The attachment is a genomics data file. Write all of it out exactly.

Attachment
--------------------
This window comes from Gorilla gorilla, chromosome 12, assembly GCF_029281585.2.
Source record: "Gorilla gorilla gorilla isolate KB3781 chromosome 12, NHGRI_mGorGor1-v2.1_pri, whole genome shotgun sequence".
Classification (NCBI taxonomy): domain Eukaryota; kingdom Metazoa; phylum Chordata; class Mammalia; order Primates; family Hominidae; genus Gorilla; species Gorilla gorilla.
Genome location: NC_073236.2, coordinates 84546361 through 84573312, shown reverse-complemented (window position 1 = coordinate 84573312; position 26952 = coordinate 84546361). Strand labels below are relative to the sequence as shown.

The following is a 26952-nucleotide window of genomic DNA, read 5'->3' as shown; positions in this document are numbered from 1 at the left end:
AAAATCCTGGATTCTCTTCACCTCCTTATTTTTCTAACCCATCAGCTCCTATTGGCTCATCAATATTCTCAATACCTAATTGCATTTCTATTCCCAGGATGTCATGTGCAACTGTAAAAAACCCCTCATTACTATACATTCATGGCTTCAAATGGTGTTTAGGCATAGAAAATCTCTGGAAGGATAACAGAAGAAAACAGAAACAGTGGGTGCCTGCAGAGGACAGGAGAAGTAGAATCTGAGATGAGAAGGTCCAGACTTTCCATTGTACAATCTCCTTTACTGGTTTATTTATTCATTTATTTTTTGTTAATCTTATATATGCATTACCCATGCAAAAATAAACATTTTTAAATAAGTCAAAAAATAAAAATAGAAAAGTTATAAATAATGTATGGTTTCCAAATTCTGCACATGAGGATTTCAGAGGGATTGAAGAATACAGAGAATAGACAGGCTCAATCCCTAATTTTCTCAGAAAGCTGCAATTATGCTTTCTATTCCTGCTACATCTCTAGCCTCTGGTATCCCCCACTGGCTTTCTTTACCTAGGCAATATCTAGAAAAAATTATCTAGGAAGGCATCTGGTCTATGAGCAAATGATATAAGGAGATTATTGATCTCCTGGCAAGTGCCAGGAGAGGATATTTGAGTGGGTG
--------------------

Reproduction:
This window comes from Gorilla gorilla, chromosome 12, assembly GCF_029281585.2.
Source record: "Gorilla gorilla gorilla isolate KB3781 chromosome 12, NHGRI_mGorGor1-v2.1_pri, whole genome shotgun sequence".
Classification (NCBI taxonomy): domain Eukaryota; kingdom Metazoa; phylum Chordata; class Mammalia; order Primates; family Hominidae; genus Gorilla; species Gorilla gorilla.
Genome location: NC_073236.2, coordinates 84546361 through 84573312, shown reverse-complemented (window position 1 = coordinate 84573312; position 26952 = coordinate 84546361). Strand labels below are relative to the sequence as shown.

The following is a 26952-nucleotide window of genomic DNA, read 5'->3' as shown; positions in this document are numbered from 1 at the left end:
AAAATCCTGGATTCTCTTCACCTCCTTATTTTTCTAACCCATCAGCTCCTATTGGCTCATCAATATTCTCAATACCTAATTGCATTTCTATTCCCAGGATGTCATGTGCAACTGTAAAAAACCCCTCATTACTATACATTCATGGCTTCAAATGGTGTTTAGGCATAGAAAATCTCTGGAAGGATAACAGAAGAAAACAGAAACAGTGGGTGCCTGCAGAGGACAGGAGAAGTAGAATCTGAGATGAGAAGGTCCAGACTTTCCATTGTACAATCTCCTTTACTGGTTTATTTATTCATTTATTTTTTGTTAATCTTATATATGCATTACCCATGCAAAAATAAACATTTTTAAATAAGTCAAAAAATAAAAATAGAAAAGTTATAAATAATGTATGGTTTCCAAATTCTGCACATGAGGATTTCAGAGGGATTGAAGAATACAGAGAATAGACAGGCTCAATCCCTAATTTTCTCAGAAAGCTGCAATTATGCTTTCTATTCCTGCTACATCTCTAGCCTCTGGTATCCCCCACTGGCTTTCTTTACCTAGGCAATATCTAGAAAAAATTATCTAGGAAGGCATCTGGTCTATGAGCAAATGATATAAGGAGATTATTGATCTCCTGGCAAGTGCCAGGAGAGGATATTTGAGTGGGTG